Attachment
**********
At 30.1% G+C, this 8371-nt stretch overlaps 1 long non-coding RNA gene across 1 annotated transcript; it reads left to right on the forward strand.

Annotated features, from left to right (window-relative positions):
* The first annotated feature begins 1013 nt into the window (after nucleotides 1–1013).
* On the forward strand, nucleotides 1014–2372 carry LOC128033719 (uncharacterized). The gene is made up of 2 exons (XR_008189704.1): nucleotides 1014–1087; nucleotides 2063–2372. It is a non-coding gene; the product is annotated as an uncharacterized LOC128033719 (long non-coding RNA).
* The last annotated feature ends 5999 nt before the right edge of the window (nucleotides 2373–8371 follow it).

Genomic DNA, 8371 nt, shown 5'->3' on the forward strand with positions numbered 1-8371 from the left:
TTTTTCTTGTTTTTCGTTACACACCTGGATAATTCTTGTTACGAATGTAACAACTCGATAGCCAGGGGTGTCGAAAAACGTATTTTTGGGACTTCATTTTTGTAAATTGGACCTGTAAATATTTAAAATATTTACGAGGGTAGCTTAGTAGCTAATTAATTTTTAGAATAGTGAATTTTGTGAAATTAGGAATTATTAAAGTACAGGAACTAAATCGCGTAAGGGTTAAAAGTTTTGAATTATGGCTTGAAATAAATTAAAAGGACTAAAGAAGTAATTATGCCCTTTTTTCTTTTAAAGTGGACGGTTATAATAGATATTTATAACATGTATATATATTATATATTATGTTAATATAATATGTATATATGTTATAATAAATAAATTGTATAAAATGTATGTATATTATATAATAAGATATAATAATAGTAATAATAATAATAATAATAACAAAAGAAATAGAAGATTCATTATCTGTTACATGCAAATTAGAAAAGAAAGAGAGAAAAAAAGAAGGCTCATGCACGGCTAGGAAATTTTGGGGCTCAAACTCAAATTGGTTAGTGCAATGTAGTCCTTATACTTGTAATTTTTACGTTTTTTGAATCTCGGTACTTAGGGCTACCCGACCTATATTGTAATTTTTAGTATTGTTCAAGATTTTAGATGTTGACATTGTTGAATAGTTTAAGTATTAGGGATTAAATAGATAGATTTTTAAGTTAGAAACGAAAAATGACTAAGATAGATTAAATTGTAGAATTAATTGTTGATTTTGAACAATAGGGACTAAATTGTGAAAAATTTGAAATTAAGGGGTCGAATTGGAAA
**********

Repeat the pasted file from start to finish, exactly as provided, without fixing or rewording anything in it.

At 30.1% G+C, this 8371-nt stretch overlaps 1 long non-coding RNA gene across 1 annotated transcript; it reads left to right on the forward strand.

Annotated features, from left to right (window-relative positions):
* The first annotated feature begins 1013 nt into the window (after nucleotides 1–1013).
* On the forward strand, nucleotides 1014–2372 carry LOC128033719 (uncharacterized). The gene is made up of 2 exons (XR_008189704.1): nucleotides 1014–1087; nucleotides 2063–2372. It is a non-coding gene; the product is annotated as an uncharacterized LOC128033719 (long non-coding RNA).
* The last annotated feature ends 5999 nt before the right edge of the window (nucleotides 2373–8371 follow it).

Genomic DNA, 8371 nt, shown 5'->3' on the forward strand with positions numbered 1-8371 from the left:
TTTTTCTTGTTTTTCGTTACACACCTGGATAATTCTTGTTACGAATGTAACAACTCGATAGCCAGGGGTGTCGAAAAACGTATTTTTGGGACTTCATTTTTGTAAATTGGACCTGTAAATATTTAAAATATTTACGAGGGTAGCTTAGTAGCTAATTAATTTTTAGAATAGTGAATTTTGTGAAATTAGGAATTATTAAAGTACAGGAACTAAATCGCGTAAGGGTTAAAAGTTTTGAATTATGGCTTGAAATAAATTAAAAGGACTAAAGAAGTAATTATGCCCTTTTTTCTTTTAAAGTGGACGGTTATAATAGATATTTATAACATGTATATATATTATATATTATGTTAATATAATATGTATATATGTTATAATAAATAAATTGTATAAAATGTATGTATATTATATAATAAGATATAATAATAGTAATAATAATAATAATAATAACAAAAGAAATAGAAGATTCATTATCTGTTACATGCAAATTAGAAAAGAAAGAGAGAAAAAAAGAAGGCTCATGCACGGCTAGGAAATTTTGGGGCTCAAACTCAAATTGGTTAGTGCAATGTAGTCCTTATACTTGTAATTTTTACGTTTTTTGAATCTCGGTACTTAGGGCTACCCGACCTATATTGTAATTTTTAGTATTGTTCAAGATTTTAGATGTTGACATTGTTGAATAGTTTAAGTATTAGGGATTAAATAGATAGATTTTTAAGTTAGAAACGAAAAATGACTAAGATAGATTAAATTGTAGAATTAATTGTTGATTTTGAACAATAGGGACTAAATTGTGAAAAATTTGAAATTAAGGGGTCGAATTGGAAA